In a June survey of NATIONAL ASSOCIATION OF REALTORS® members, 37 percent of sales practitioners said they'd experienced at least one lost sale as a result of the new code, and 70 percent reported an increased use of out-of-area appraisers. In the same survey, 70 percent of NAR appraiser members said consumers were paying higher fees, while 85 percent reported a perceived reduction in appraisal quality.

The quality of the appraisals has sunk to a horrendous level, charges Sabella, who says he's now limiting his practice to private assignments. He relates a typical story:

One of my now-former clients, a mortgage broker, called me on a home in Fairfield, Conn. The listing agent got a call from the appraiser asking where the town was; the appraiser was from New Jersey! It took him three weeks to come out and do the inspection because he didn't want to schlep to Connecticut for one $150 assignment. He had to wait to book a few assignments in the state. It took another two weeks to get the appraisal back, and it had to be redone. The consumer lost the deal. For that, the buyer had the privilege of paying $450. (Note: The HVCC does require that an appraiser be licensed or certified in the state in which the property is located.)

Schurman calls such stories mostly urban legend. But they're credible enough that Freddie Mac, in a July 10 bulletin, reminded lenders that appraisers must be familiar with the local market. On July 22, the Federal Housing Finance Agency, the new regulator of Fannie Mae and Freddie Mac, issued guidance that lenders should use appraisers who have clear experience in the geographic area.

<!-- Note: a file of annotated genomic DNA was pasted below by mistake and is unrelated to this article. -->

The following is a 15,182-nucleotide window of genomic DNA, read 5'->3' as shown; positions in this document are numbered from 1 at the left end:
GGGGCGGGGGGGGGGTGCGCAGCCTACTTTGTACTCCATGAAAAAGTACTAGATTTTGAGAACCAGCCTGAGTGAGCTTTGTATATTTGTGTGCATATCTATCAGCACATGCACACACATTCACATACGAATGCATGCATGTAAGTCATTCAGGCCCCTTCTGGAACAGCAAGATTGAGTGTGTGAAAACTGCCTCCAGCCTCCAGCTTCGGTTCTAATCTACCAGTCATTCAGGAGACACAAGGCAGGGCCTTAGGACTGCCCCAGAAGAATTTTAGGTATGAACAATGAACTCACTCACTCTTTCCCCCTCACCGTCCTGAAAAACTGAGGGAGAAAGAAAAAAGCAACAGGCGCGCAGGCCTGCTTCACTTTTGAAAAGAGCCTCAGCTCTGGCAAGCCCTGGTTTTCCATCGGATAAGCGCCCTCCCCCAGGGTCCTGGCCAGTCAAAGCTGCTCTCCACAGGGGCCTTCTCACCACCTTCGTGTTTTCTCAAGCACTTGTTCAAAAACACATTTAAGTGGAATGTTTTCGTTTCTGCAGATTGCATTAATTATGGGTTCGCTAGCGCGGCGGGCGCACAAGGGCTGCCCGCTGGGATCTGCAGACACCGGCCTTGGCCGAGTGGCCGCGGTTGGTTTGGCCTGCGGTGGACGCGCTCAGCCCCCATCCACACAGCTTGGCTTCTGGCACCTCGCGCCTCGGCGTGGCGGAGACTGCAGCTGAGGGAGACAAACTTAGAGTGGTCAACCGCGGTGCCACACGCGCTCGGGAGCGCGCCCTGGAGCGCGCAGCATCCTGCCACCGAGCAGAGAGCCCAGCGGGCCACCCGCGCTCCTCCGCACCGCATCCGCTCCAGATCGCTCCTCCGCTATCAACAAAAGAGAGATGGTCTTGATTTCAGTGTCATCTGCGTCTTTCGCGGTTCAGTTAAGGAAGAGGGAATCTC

NAR applauded the FHFA statement but said in a July 23 news conference that serious problems with the HVCC remain.

Who's Guarding the Henhouse?

Most prickly are the issues of AMC ownership and regulation. Many of the largest AMCs are owned, at least in part, by the largest banks, including JP Morgan Chase (Quantrix), Citigroup (Finiti), and Wells Fargo (Rels), among others.

There's a very functional reason that banks would own AMCs, argues Schurman. Partial or full ownership of an AMC assures lenders that their pipeline of appraisal orders will remain intact. This provides lenders a strategic advantage over competitors that don't have such control over their own external appraisal management vendors. Moreover, it reduces the risk of a disruption to their loan production pipeline, improves productivity, and reduces overall operating costs. These cost savings can then be conveyed to consumers in the form of lower interest rates, points, and fees.

To critics, including NAR, bank ownership subverts the ability of AMCs to remain independent. Banks owning AMCs is contrary to the intent of the HVCC, Elliott says.

Sabella is more blunt: Banks make money by lending money. The fact that they have an interest in AMCs is unbelievable. It should be illegal.